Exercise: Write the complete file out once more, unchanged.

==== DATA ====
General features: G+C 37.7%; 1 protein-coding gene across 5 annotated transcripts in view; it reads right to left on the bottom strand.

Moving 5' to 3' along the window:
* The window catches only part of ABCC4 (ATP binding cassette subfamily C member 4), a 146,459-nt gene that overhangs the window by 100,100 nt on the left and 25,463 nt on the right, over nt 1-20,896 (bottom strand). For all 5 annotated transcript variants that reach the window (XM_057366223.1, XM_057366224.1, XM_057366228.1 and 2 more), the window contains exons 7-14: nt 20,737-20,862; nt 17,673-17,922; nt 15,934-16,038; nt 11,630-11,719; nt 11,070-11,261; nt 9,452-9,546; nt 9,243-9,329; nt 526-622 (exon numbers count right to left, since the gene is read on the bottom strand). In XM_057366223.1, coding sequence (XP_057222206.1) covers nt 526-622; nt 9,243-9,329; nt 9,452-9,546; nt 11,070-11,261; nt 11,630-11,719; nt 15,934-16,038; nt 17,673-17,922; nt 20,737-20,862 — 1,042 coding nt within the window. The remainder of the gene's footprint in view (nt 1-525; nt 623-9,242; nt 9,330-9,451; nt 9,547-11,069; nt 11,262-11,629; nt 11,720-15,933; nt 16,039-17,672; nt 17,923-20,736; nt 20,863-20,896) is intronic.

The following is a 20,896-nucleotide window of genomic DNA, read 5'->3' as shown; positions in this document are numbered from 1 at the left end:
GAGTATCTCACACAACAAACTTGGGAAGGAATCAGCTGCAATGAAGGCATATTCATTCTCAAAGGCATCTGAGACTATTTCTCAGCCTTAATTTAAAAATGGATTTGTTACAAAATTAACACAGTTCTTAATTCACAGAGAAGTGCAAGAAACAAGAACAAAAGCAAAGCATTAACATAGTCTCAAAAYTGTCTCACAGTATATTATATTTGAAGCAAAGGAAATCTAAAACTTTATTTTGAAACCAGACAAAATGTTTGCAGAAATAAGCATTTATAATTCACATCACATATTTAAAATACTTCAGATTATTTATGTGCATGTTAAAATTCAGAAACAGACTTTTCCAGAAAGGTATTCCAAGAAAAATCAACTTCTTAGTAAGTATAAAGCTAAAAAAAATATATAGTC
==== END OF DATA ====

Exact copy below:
General features: G+C 37.7%; 1 protein-coding gene across 5 annotated transcripts in view; it reads right to left on the bottom strand.

Moving 5' to 3' along the window:
* The window catches only part of ABCC4 (ATP binding cassette subfamily C member 4), a 146,459-nt gene that overhangs the window by 100,100 nt on the left and 25,463 nt on the right, over nt 1-20,896 (bottom strand). For all 5 annotated transcript variants that reach the window (XM_057366223.1, XM_057366224.1, XM_057366228.1 and 2 more), the window contains exons 7-14: nt 20,737-20,862; nt 17,673-17,922; nt 15,934-16,038; nt 11,630-11,719; nt 11,070-11,261; nt 9,452-9,546; nt 9,243-9,329; nt 526-622 (exon numbers count right to left, since the gene is read on the bottom strand). In XM_057366223.1, coding sequence (XP_057222206.1) covers nt 526-622; nt 9,243-9,329; nt 9,452-9,546; nt 11,070-11,261; nt 11,630-11,719; nt 15,934-16,038; nt 17,673-17,922; nt 20,737-20,862 — 1,042 coding nt within the window. The remainder of the gene's footprint in view (nt 1-525; nt 623-9,242; nt 9,330-9,451; nt 9,547-11,069; nt 11,262-11,629; nt 11,720-15,933; nt 16,039-17,672; nt 17,923-20,736; nt 20,863-20,896) is intronic.

The following is a 20,896-nucleotide window of genomic DNA, read 5'->3' as shown; positions in this document are numbered from 1 at the left end:
GAGTATCTCACACAACAAACTTGGGAAGGAATCAGCTGCAATGAAGGCATATTCATTCTCAAAGGCATCTGAGACTATTTCTCAGCCTTAATTTAAAAATGGATTTGTTACAAAATTAACACAGTTCTTAATTCACAGAGAAGTGCAAGAAACAAGAACAAAAGCAAAGCATTAACATAGTCTCAAAAYTGTCTCACAGTATATTATATTTGAAGCAAAGGAAATCTAAAACTTTATTTTGAAACCAGACAAAATGTTTGCAGAAATAAGCATTTATAATTCACATCACATATTTAAAATACTTCAGATTATTTATGTGCATGTTAAAATTCAGAAACAGACTTTTCCAGAAAGGTATTCCAAGAAAAATCAACTTCTTAGTAAGTATAAAGCTAAAAAAAATATATAGTC